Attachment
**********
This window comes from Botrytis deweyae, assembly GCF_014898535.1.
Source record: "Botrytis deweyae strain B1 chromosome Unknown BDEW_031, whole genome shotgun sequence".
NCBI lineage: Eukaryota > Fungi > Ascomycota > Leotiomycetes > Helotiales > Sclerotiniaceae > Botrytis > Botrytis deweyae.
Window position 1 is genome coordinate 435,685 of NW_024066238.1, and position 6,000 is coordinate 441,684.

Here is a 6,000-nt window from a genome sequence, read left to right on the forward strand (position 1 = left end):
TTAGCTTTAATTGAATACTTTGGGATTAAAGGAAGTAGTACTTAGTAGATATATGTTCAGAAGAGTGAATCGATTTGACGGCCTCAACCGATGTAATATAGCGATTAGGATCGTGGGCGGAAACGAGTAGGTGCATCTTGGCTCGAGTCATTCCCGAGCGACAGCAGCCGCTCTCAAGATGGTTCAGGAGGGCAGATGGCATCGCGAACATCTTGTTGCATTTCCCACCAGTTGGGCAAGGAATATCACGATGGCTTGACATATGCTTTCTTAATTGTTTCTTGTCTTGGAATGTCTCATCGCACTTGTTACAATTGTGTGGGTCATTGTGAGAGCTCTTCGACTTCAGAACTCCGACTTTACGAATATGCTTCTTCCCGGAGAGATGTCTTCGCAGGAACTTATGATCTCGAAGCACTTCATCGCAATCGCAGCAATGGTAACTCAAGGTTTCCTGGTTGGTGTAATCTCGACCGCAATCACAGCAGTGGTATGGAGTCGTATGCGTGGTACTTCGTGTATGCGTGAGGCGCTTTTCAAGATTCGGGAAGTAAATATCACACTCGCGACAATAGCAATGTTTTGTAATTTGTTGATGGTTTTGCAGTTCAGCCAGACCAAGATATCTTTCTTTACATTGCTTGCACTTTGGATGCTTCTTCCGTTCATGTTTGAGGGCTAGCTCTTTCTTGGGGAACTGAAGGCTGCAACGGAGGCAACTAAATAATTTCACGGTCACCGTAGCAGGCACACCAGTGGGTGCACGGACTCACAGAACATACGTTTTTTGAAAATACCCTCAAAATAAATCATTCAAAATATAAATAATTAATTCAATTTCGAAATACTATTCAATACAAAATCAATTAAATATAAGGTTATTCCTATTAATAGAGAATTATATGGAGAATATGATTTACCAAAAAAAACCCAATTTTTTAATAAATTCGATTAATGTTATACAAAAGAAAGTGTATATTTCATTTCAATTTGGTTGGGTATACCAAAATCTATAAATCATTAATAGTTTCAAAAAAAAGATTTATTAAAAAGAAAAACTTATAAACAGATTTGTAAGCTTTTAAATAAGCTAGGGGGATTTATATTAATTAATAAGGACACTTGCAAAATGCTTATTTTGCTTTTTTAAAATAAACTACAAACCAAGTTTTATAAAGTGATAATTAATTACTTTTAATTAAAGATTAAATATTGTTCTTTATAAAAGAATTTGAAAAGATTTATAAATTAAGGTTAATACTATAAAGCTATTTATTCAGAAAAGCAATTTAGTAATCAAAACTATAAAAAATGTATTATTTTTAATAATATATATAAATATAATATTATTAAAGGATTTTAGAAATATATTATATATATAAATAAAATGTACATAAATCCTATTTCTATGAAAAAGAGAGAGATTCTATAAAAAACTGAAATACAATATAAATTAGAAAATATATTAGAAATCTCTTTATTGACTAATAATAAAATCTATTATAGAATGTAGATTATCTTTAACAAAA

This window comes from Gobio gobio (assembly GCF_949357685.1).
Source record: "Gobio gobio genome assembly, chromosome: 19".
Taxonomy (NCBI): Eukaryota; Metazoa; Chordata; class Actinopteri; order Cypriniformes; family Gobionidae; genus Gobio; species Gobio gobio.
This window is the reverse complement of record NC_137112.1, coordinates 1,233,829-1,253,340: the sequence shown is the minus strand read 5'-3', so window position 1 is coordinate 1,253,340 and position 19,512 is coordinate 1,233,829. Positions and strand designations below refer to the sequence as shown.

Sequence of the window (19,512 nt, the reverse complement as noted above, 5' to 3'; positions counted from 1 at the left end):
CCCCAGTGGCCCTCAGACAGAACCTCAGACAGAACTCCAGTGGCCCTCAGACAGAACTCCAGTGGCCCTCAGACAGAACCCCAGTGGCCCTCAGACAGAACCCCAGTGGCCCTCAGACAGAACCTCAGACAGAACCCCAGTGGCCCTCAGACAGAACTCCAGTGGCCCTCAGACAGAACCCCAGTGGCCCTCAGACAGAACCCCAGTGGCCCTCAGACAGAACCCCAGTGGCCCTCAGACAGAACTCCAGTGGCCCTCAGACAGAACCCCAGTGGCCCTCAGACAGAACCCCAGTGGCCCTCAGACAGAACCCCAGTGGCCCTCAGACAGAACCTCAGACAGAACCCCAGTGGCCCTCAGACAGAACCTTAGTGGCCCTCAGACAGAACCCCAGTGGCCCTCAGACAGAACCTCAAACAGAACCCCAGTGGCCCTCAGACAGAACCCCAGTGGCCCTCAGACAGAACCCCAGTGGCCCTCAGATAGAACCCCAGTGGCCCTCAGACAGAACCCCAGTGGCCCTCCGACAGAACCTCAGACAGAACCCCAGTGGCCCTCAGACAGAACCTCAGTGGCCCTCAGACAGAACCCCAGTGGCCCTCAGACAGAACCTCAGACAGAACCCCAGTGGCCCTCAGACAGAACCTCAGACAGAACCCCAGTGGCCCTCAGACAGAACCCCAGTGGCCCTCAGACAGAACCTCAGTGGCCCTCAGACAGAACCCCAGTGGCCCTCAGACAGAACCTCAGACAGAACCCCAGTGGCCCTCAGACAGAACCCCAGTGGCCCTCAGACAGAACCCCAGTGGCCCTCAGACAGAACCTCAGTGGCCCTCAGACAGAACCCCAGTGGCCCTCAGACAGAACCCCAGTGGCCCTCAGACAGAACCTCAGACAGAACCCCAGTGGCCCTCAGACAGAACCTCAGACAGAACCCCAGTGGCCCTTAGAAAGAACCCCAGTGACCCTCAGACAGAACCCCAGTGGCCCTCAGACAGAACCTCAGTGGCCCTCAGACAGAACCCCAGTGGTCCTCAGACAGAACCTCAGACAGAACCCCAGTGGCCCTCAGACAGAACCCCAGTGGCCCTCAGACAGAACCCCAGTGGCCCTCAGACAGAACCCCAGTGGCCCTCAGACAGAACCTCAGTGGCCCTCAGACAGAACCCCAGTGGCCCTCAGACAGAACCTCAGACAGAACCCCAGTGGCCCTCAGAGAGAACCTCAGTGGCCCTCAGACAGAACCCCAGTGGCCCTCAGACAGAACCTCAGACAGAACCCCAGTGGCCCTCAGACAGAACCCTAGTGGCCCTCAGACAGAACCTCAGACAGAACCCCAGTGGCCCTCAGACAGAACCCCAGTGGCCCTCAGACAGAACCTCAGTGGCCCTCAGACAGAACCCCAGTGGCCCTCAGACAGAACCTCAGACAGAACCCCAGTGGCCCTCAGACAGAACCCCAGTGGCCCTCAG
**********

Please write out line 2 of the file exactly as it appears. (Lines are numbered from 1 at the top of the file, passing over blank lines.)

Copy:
Source record: "Botrytis deweyae strain B1 chromosome Unknown BDEW_031, whole genome shotgun sequence".